Following dismissal of Foreign Defendants on jurisdictional grounds and dismissal of Defendant DNC on substantive grounds, the only remaining Defendant is Defendant PDP - Plaintiff Katz's former employer. Defendant PDP's primary argument in favor of dismissal is that Plaintiffs fail to plead FLSA coverage and therefore cannot prevail on a claim against Defendant PDP for alleged FLSA violations. (ECF No. 79, p. 12.) A FLSA claim cannot proceed absent a showing that either the employee's or the employer's activities fall within the Act's protection. Razak v. Uber Techs. Inc., No. 16-573, 2016 U.S. Dist. LEXIS *1, *14 (E.D. Pa. October 7, 2016). Upon consideration of the facts alleged in the Second Amended Complaint, and for the reasons that follow, this Court finds that Plaintiffs fail to establish either individual or enterprise coverage under the FLSA.
A. Individual Coverage
Individual coverage is limited to employees "who in any workweek [are] engaged in commerce or in the production of goods for commerce." 29 U.S.C. § 207(a)(1). To demonstrate eligibility for individual coverage, the employee "must be directly participating in the actual movement of persons or things in interstate commerce." Thorne v. All Restoration Servs., Inc., 448 F.3d 1264, 1266 (11th Cir. 2006). "This strict requirement effects the [FLSA's] legislative purpose to leave local business to the protection of the state." Dean v. Pac. Bellwether, LLC, 996 F. Supp. 2d 1044, 1048 (D. N. Mar. I. 2014) (citing Walling v. Jacksonville Paper, Co. 317 U.S. 564, 572 (1943)).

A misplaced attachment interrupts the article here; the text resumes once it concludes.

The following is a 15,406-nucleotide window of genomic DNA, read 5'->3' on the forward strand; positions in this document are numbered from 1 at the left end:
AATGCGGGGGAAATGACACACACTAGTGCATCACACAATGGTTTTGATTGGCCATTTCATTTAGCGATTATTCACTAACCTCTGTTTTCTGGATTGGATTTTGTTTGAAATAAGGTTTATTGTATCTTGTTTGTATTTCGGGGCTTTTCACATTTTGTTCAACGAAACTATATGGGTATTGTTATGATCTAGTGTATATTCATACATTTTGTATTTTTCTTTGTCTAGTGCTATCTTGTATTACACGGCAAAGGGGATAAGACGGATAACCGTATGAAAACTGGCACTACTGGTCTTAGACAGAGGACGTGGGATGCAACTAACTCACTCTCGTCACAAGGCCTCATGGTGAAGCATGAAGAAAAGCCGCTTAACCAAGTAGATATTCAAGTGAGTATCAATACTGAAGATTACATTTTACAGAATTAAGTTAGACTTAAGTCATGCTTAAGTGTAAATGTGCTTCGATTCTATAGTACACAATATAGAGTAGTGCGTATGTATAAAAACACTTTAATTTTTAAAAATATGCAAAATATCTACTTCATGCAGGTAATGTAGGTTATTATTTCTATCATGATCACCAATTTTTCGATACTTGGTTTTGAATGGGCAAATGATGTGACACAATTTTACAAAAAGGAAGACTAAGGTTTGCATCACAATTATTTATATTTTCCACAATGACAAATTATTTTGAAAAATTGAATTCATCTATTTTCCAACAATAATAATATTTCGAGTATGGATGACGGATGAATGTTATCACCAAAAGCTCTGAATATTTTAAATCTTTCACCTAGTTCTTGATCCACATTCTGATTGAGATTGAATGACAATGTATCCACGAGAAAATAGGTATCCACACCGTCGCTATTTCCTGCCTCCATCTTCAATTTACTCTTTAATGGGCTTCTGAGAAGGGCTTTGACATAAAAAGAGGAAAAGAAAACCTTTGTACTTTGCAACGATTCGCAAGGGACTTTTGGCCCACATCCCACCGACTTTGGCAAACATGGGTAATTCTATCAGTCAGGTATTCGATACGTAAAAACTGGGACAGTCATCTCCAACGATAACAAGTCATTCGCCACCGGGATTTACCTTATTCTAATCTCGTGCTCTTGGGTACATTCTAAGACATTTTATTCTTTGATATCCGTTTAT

From the alleged facts, it is apparent that the majority of Plaintiffs' work as field organizers was comprised of intrastate activities. Plaintiffs nevertheless allege that their engagement in interstate commerce was sufficient to confer individual coverage under the FLSA. (ECF No. 90, p. 27.) Plaintiffs' argument for individual coverage is premised on three aspects of Plaintiffs' employment with their respective state democratic parties. First Plaintiffs allege that organizers' job duties included making calls to out-of-state contacts. (ECF No. 68, ¶ 102.) Plaintiffs argue that this aspect of their work constituted interstate communication sufficient for FLSA coverage. (ECF No. 90, p. 26.) While the FLSA explicitly extends coverage to those employees who use instrumentalities of interstate commerce as part of their employment, the Act couches its protection in the requirement that workers "regularly use the mails, telephone, or telegraph" to communicate across state lines. 29 C.F.R. § 779.103 (emphasis added); See also, 29 C.F.R. § 776.10(b). Plaintiffs fail to allege repeated, much less regular, interstate calls, and without more, the existing allegations are insufficient to establish FLSA individual coverage. See e.g. Reagor v. Okmulgee Cty. Family Res. Ctr., Inc., 501 F. App'x 805, 810 (10th Cir. 2012) (finding that the plaintiff failed to plausibly allege individual coverage in part because Plaintiff "[did] not assert that her use of the telephone was a regular and recurrent part of her duties.").